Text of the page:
3. Only up to calcium did Newland’s law of octaves hold true. Elements with higher atomic masses had atomic masses that were too large to fit within octaves.
  4. The octave layout was unable to accommodate later discovered components. As a result, new elements could not be discovered using this classification scheme. Elements that were discovered later could not be incorporated into the octave pattern. As a result, this method of classifying elements left no room for the discovery of new elements.

Sample Questions 

Question 1: Why are the Noble Gases Placed in a Separate Group? 

Answer:

Noble gases such as helium (He), neon (Ne), argon (Ar), krypton (Kr), and xenon (Xe) are the most inert (non-reactive) of all known elements and are present in very low concentrations in our atmosphere. As a result, in Mendeleev’s periodic table, they are grouped together in a separate group called zero groups.

Question 2: Give a brief history of periodic classification of elements.

Answer:

The periodic table has a history that spans over a century of progress in chemical property understanding. Dmitri Mendeleev published the table in 1869. He based his work on previous discoveries made by scientists such as Antoine-Laurent de Lavoisier and John Newlands.

  1. The triads of Dobereiner
  2. The Law of Octaves of Newland
  3. Periodic Law of Mendeleev

Question 3: What were the drawbacks of Dobereiner’s triads? 

Answer:

The drawbacks of Dobereiner’s triads are:

  • Dobereiner was only able to identify three triads. He couldn’t make triads of all the known elements.
  • All of the known elements could not be arranged in triads.
  • The law did not hold true for elements with extremely low or extremely high masses. Consider F, Cl, and Br.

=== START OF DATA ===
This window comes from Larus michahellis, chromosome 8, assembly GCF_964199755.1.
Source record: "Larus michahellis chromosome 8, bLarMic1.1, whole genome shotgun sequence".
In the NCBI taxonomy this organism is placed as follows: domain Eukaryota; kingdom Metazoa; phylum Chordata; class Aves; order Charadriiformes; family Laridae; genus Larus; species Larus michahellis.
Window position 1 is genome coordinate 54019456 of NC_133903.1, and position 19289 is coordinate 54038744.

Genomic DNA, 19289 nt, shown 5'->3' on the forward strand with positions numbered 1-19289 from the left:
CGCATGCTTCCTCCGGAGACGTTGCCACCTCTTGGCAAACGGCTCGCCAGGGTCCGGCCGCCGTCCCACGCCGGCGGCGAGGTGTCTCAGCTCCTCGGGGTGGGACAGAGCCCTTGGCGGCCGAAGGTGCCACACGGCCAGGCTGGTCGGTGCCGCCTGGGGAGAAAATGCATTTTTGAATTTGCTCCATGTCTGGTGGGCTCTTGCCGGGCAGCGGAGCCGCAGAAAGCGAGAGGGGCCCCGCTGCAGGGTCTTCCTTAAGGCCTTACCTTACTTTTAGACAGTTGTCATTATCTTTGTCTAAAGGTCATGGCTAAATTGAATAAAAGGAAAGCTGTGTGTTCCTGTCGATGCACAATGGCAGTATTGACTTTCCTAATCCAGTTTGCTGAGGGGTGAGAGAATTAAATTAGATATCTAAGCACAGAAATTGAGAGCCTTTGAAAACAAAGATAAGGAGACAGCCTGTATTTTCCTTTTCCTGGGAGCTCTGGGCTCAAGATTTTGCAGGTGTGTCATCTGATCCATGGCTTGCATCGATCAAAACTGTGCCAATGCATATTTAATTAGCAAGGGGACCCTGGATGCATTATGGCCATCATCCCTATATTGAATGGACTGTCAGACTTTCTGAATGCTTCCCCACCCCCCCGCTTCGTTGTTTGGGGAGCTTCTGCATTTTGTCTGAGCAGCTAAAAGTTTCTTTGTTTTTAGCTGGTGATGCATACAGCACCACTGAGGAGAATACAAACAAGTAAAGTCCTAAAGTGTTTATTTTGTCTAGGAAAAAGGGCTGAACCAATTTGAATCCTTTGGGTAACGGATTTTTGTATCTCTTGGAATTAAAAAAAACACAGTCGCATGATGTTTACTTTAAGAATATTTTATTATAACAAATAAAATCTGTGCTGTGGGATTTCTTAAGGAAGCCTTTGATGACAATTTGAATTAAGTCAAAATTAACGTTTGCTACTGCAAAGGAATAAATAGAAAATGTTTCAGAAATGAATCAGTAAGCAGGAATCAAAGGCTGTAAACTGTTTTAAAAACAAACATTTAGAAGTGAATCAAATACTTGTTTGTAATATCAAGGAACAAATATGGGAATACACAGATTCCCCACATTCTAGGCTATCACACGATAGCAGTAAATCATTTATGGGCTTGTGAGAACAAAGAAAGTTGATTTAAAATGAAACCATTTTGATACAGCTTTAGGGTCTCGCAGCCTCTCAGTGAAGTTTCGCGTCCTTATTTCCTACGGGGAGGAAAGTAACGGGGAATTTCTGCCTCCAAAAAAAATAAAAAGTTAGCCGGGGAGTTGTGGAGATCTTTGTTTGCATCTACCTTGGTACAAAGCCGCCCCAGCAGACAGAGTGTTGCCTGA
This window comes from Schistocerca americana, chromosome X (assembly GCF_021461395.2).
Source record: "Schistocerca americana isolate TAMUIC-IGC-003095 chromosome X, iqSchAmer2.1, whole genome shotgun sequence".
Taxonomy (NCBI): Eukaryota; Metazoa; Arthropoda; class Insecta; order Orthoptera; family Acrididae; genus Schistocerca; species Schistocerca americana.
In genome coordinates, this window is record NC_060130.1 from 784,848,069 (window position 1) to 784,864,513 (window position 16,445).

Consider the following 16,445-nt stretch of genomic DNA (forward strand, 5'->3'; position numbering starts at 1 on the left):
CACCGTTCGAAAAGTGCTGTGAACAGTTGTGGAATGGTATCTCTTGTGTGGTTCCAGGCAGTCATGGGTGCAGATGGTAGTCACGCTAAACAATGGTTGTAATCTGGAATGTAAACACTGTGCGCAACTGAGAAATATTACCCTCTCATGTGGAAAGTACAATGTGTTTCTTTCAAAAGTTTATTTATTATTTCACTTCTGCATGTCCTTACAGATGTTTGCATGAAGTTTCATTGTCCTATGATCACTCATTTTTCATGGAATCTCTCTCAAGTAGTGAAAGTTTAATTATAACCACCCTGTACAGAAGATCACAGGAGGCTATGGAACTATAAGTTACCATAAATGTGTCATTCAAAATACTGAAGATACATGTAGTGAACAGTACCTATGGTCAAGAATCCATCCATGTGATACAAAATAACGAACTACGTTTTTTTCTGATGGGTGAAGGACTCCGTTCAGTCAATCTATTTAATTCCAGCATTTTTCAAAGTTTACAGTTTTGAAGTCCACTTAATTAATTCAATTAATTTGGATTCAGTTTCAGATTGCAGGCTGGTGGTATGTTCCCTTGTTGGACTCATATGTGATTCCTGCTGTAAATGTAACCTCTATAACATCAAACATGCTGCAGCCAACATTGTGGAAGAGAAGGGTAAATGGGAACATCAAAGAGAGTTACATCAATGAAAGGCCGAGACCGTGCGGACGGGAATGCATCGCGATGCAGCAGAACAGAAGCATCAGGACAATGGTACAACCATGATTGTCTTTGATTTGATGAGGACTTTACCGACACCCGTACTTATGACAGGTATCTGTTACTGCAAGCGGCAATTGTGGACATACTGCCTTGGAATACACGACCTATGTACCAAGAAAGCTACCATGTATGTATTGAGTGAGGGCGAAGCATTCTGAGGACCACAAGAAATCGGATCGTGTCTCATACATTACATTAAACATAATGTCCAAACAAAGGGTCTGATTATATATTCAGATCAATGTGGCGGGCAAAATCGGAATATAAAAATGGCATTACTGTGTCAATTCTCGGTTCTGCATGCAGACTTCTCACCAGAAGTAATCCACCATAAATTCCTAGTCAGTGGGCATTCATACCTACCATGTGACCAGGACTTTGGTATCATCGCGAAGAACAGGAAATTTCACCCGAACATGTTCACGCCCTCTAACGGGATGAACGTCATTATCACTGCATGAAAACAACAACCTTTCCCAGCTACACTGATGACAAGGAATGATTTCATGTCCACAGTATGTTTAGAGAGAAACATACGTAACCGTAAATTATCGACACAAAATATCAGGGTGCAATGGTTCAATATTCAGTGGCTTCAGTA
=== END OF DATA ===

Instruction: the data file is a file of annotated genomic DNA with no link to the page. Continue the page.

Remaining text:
Question 4: What are the advantages of the Newland Law of Octaves?

Answer:

Advantages of the Newland Law of Octaves are:

  1. This law establishes a framework for classifying items with comparable features into groups.
  2. The statute gave the government extensive authority to organise all known elements into a tabular format.
  3. The Newlands law of octave was the first to be based on atomic weight, linking element properties to atomic masses.
  4. For the lighter sections, this method performed significantly better. Lithium, sodium, and potassium, for example, were combined.

Question 5: What is Mendeleev’s Periodic Table? Which elements were left by him in his periodic table that was discovered later?

Answer:

Dmitri Mendeleev, a Russian chemist, published a periodic table in 1869, just five years after John Newlands proposed his Law of Octaves. Mendeleev also arranged the elements known at the time in order of relative atomic mass, but he also did a few other things that contributed to the success of his table. Mendeleev recognized that the physical and chemical properties of elements were ‘periodically’ related to their atomic mass, and arranged them in his table so that groups of elements with similar properties fell into vertical columns.

Germanium, Scandium, and Gallium are the elements discovered but not included in Mendeleev’s periodic table.